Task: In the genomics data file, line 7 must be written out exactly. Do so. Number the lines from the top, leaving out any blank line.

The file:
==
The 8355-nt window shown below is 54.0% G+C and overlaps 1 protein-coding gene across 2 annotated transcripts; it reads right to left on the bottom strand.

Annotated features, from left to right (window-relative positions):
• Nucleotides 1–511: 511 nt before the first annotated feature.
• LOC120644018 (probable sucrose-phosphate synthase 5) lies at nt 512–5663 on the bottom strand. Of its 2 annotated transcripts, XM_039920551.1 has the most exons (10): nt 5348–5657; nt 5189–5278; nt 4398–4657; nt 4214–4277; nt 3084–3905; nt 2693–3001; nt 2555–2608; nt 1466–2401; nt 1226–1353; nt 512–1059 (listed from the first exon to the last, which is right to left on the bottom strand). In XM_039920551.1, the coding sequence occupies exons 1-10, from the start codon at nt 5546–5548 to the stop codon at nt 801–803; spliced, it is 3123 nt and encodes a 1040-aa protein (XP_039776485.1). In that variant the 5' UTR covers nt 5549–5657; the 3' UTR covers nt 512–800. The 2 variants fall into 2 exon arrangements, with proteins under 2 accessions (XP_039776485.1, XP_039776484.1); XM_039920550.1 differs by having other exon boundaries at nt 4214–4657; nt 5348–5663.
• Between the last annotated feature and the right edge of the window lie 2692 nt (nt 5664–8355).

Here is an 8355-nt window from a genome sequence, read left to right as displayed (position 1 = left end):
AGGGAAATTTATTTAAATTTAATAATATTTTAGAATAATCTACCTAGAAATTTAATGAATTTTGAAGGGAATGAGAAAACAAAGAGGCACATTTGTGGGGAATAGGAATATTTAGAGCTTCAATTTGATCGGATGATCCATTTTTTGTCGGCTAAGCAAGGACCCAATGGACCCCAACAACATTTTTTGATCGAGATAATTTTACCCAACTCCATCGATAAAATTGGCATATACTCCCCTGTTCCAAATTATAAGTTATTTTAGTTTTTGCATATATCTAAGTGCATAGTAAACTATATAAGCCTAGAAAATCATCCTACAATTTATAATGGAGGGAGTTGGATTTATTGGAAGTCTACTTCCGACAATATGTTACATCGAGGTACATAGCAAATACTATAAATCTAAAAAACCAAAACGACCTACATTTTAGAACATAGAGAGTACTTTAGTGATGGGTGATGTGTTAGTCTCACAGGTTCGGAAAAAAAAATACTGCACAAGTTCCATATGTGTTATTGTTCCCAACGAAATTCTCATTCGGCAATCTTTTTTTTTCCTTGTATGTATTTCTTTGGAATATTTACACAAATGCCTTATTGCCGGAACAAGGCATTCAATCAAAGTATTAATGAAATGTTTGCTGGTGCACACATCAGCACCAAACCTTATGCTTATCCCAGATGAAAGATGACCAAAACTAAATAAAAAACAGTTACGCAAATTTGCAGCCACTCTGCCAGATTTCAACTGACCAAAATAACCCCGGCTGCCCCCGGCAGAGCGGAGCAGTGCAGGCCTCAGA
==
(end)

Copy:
AGGGAAATTTATTTAAATTTAATAATATTTTAGAATAATCTACCTAGAAATTTAATGAATTTTGAAGGGAATGAGAAAACAAAGAGGCACATTTGTGGGGAATAGGAATATTTAGAGCTTCAATTTGATCGGATGATCCATTTTTTGTCGGCTAAGCAAGGACCCAATGGACCCCAACAACATTTTTTGATCGAGATAATTTTACCCAACTCCATCGATAAAATTGGCATATACTCCCCTGTTCCAAATTATAAGTTATTTTAGTTTTTGCATATATCTAAGTGCATAGTAAACTATATAAGCCTAGAAAATCATCCTACAATTTATAATGGAGGGAGTTGGATTTATTGGAAGTCTACTTCCGACAATATGTTACATCGAGGTACATAGCAAATACTATAAATCTAAAAAACCAAAACGACCTACATTTTAGAACATAGAGAGTACTTTAGTGATGGGTGATGTGTTAGTCTCACAGGTTCGGAAAAAAAAATACTGCACAAGTTCCATATGTGTTATTGTTCCCAACGAAATTCTCATTCGGCAATCTTTTTTTTTCCTTGTATGTATTTCTTTGGAATATTTACACAAATGCCTTATTGCCGGAACAAGGCATTCAATCAAAGTATTAATGAAATGTTTGCTGGTGCACACATCAGCACCAAACCTTATGCTTATCCCAGATGAAAGATGACCAAAACTAAATAAAAAACAGTTACGCAAATTTGCAGCCACTCTGCCAGATTTCAACTGACCAAAATAACCCCGGCTGCCCCCGGCAGAGCGGAGCAGTGCAGGCCTCAGA